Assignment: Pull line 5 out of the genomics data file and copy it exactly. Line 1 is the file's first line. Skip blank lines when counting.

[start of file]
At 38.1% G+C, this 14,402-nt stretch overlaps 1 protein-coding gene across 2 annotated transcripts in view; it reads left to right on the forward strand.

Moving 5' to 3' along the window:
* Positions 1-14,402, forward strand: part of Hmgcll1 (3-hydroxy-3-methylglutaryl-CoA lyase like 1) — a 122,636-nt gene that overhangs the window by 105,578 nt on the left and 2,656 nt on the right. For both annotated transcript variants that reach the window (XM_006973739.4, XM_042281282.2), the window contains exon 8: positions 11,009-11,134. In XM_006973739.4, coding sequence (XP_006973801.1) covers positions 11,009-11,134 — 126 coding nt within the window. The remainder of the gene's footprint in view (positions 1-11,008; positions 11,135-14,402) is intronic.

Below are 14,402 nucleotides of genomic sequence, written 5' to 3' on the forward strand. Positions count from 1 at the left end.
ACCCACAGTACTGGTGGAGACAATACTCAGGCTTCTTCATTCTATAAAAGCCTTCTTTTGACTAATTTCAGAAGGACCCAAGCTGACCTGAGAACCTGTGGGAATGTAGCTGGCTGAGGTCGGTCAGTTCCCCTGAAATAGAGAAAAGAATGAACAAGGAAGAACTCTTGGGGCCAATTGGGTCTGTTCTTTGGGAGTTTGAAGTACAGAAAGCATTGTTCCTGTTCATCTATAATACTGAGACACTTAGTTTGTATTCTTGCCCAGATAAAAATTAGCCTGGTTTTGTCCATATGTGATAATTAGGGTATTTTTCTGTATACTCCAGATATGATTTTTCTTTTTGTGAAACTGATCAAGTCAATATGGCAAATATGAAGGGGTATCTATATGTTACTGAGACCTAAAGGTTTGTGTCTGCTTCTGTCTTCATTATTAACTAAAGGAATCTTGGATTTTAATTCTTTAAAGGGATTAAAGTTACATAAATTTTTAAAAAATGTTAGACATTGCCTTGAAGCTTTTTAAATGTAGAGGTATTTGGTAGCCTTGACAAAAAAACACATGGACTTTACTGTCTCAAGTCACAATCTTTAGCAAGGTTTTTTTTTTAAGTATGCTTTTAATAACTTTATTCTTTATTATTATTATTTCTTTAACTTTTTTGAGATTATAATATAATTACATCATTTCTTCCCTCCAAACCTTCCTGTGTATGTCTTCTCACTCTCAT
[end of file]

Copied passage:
ACCCACAGTACTGGTGGAGACAATACTCAGGCTTCTTCATTCTATAAAAGCCTTCTTTTGACTAATTTCAGAAGGACCCAAGCTGACCTGAGAACCTGTGGGAATGTAGCTGGCTGAGGTCGGTCAGTTCCCCTGAAATAGAGAAAAGAATGAACAAGGAAGAACTCTTGGGGCCAATTGGGTCTGTTCTTTGGGAGTTTGAAGTACAGAAAGCATTGTTCCTGTTCATCTATAATACTGAGACACTTAGTTTGTATTCTTGCCCAGATAAAAATTAGCCTGGTTTTGTCCATATGTGATAATTAGGGTATTTTTCTGTATACTCCAGATATGATTTTTCTTTTTGTGAAACTGATCAAGTCAATATGGCAAATATGAAGGGGTATCTATATGTTACTGAGACCTAAAGGTTTGTGTCTGCTTCTGTCTTCATTATTAACTAAAGGAATCTTGGATTTTAATTCTTTAAAGGGATTAAAGTTACATAAATTTTTAAAAAATGTTAGACATTGCCTTGAAGCTTTTTAAATGTAGAGGTATTTGGTAGCCTTGACAAAAAAACACATGGACTTTACTGTCTCAAGTCACAATCTTTAGCAAGGTTTTTTTTTTAAGTATGCTTTTAATAACTTTATTCTTTATTATTATTATTTCTTTAACTTTTTTGAGATTATAATATAATTACATCATTTCTTCCCTCCAAACCTTCCTGTGTATGTCTTCTCACTCTCAT